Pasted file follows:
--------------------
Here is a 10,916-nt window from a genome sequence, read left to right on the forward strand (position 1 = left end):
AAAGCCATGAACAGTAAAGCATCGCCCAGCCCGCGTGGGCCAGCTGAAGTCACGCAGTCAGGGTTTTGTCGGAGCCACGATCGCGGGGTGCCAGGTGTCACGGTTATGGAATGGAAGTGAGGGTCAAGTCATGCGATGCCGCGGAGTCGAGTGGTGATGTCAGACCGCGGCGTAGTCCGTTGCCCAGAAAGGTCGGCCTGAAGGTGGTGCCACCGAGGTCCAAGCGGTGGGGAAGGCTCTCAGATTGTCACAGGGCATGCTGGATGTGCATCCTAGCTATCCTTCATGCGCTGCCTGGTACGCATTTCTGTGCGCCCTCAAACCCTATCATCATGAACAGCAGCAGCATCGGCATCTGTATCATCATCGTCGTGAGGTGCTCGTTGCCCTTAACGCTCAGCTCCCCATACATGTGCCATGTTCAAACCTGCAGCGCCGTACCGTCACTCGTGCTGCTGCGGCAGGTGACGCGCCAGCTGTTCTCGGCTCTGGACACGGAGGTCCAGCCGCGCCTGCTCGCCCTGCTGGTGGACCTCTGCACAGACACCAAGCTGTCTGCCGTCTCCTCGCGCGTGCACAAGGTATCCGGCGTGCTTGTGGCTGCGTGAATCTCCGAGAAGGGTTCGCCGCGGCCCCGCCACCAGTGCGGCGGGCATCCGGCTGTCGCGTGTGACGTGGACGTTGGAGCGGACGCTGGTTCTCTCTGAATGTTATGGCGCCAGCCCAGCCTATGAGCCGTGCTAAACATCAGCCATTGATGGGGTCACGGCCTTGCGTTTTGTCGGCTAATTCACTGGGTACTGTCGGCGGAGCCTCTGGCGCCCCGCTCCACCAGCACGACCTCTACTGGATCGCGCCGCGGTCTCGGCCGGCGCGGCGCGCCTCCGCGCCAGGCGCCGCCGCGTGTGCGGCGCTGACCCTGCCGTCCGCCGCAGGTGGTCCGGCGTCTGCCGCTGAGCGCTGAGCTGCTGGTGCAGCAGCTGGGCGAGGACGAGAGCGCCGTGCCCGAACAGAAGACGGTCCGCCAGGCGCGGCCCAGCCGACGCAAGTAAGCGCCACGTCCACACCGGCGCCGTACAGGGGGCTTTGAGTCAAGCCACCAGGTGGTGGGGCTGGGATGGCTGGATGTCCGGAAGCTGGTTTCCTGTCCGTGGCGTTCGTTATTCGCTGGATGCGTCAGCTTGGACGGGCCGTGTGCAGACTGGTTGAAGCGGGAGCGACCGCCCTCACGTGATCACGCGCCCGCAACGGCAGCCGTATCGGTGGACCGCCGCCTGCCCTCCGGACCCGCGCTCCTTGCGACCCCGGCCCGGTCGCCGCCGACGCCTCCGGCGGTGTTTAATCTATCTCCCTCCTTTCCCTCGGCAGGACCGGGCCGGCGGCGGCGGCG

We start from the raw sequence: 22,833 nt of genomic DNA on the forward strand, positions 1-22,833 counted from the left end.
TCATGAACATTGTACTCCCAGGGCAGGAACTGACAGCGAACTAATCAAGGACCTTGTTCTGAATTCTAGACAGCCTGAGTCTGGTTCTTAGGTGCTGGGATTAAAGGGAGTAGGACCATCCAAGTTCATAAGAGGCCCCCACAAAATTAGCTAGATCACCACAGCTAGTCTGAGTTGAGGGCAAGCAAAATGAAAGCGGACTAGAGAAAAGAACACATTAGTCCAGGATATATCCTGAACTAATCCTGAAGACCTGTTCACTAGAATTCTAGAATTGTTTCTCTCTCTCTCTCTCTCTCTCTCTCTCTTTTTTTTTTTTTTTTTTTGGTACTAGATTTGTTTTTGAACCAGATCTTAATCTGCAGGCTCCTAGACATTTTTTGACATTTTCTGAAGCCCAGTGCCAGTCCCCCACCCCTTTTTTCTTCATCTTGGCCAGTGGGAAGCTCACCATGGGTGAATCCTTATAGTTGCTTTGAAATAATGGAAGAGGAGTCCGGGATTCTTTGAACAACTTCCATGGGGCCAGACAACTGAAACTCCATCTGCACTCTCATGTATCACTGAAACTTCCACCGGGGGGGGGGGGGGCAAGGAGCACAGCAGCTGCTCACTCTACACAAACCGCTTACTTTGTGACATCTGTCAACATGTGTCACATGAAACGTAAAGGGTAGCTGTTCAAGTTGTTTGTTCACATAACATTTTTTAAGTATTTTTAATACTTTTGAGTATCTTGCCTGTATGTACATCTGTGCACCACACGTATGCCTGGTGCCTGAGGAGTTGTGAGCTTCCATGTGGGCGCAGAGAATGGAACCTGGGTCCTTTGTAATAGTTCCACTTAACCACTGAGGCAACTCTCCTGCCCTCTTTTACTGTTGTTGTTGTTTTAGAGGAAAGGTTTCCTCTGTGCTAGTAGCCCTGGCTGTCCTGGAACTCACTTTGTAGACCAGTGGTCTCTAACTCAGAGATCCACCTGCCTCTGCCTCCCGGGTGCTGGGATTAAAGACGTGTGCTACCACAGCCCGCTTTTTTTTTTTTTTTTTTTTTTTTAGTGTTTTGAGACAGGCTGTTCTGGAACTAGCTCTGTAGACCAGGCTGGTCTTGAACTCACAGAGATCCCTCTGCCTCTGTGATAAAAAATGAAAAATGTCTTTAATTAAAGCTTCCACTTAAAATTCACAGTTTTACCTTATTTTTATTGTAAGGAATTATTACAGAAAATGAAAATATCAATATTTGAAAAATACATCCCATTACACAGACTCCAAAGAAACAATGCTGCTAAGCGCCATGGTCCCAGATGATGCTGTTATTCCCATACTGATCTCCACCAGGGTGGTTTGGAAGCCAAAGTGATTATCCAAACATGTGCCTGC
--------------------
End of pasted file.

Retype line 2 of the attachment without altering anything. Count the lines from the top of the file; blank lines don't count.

AAAGCCATGAACAGTAAAGCATCGCCCAGCCCGCGTGGGCCAGCTGAAGTCACGCAGTCAGGGTTTTGTCGGAGCCACGATCGCGGGGTGCCAGGTGTCACGGTTATGGAATGGAAGTGAGGGTCAAGTCATGCGATGCCGCGGAGTCGAGTGGTGATGTCAGACCGCGGCGTAGTCCGTTGCCCAGAAAGGTCGGCCTGAAGGTGGTGCCACCGAGGTCCAAGCGGTGGGGAAGGCTCTCAGATTGTCACAGGGCATGCTGGATGTGCATCCTAGCTATCCTTCATGCGCTGCCTGGTACGCATTTCTGTGCGCCCTCAAACCCTATCATCATGAACAGCAGCAGCATCGGCATCTGTATCATCATCGTCGTGAGGTGCTCGTTGCCCTTAACGCTCAGCTCCCCATACATGTGCCATGTTCAAACCTGCAGCGCCGTACCGTCACTCGTGCTGCTGCGGCAGGTGACGCGCCAGCTGTTCTCGGCTCTGGACACGGAGGTCCAGCCGCGCCTGCTCGCCCTGCTGGTGGACCTCTGCACAGACACCAAGCTGTCTGCCGTCTCCTCGCGCGTGCACAAGGTATCCGGCGTGCTTGTGGCTGCGTGAATCTCCGAGAAGGGTTCGCCGCGGCCCCGCCACCAGTGCGGCGGGCATCCGGCTGTCGCGTGTGACGTGGACGTTGGAGCGGACGCTGGTTCTCTCTGAATGTTATGGCGCCAGCCCAGCCTATGAGCCGTGCTAAACATCAGCCATTGATGGGGTCACGGCCTTGCGTTTTGTCGGCTAATTCACTGGGTACTGTCGGCGGAGCCTCTGGCGCCCCGCTCCACCAGCACGACCTCTACTGGATCGCGCCGCGGTCTCGGCCGGCGCGGCGCGCCTCCGCGCCAGGCGCCGCCGCGTGTGCGGCGCTGACCCTGCCGTCCGCCGCAGGTGGTCCGGCGTCTGCCGCTGAGCGCTGAGCTGCTGGTGCAGCAGCTGGGCGAGGACGAGAGCGCCGTGCCCGAACAGAAGACGGTCCGCCAGGCGCGGCCCAGCCGACGCAAGTAAGCGCCACGTCCACACCGGCGCCGTACAGGGGGCTTTGAGTCAAGCCACCAGGTGGTGGGGCTGGGATGGCTGGATGTCCGGAAGCTGGTTTCCTGTCCGTGGCGTTCGTTATTCGCTGGATGCGTCAGCTTGGACGGGCCGTGTGCAGACTGGTTGAAGCGGGAGCGACCGCCCTCACGTGATCACGCGCCCGCAACGGCAGCCGTATCGGTGGACCGCCGCCTGCCCTCCGGACCCGCGCTCCTTGCGACCCCGGCCCGGTCGCCGCCGACGCCTCCGGCGGTGTTTAATCTATCTCCCTCCTTTCCCTCGGCAGGACCGGGCCGGCGGCGGCGGCG